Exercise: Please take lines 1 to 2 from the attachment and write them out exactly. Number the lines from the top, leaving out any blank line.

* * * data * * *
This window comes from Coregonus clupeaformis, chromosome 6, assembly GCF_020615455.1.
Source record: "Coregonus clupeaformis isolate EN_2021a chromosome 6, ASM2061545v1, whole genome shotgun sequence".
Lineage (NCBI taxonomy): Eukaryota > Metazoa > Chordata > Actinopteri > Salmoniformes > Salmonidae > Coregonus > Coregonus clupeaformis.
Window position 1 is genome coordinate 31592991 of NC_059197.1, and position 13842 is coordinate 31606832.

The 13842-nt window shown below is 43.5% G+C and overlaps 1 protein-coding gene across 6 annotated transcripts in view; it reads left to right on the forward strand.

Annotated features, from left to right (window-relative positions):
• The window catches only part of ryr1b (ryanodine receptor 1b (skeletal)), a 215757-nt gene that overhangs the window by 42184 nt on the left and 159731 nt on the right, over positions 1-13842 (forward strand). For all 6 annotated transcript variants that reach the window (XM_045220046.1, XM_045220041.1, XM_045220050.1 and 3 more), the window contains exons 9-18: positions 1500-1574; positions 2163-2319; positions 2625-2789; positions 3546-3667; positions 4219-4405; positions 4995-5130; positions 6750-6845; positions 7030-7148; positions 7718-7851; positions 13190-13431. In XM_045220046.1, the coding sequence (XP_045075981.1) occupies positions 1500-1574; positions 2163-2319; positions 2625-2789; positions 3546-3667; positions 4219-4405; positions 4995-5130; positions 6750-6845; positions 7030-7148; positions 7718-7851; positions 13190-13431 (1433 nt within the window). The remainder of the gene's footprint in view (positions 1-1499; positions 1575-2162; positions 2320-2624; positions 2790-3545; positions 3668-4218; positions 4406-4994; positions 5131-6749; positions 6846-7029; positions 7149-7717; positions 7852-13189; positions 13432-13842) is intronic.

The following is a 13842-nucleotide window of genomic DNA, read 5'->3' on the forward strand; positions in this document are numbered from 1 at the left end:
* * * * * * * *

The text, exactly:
This window comes from Coregonus clupeaformis, chromosome 6, assembly GCF_020615455.1.
Source record: "Coregonus clupeaformis isolate EN_2021a chromosome 6, ASM2061545v1, whole genome shotgun sequence".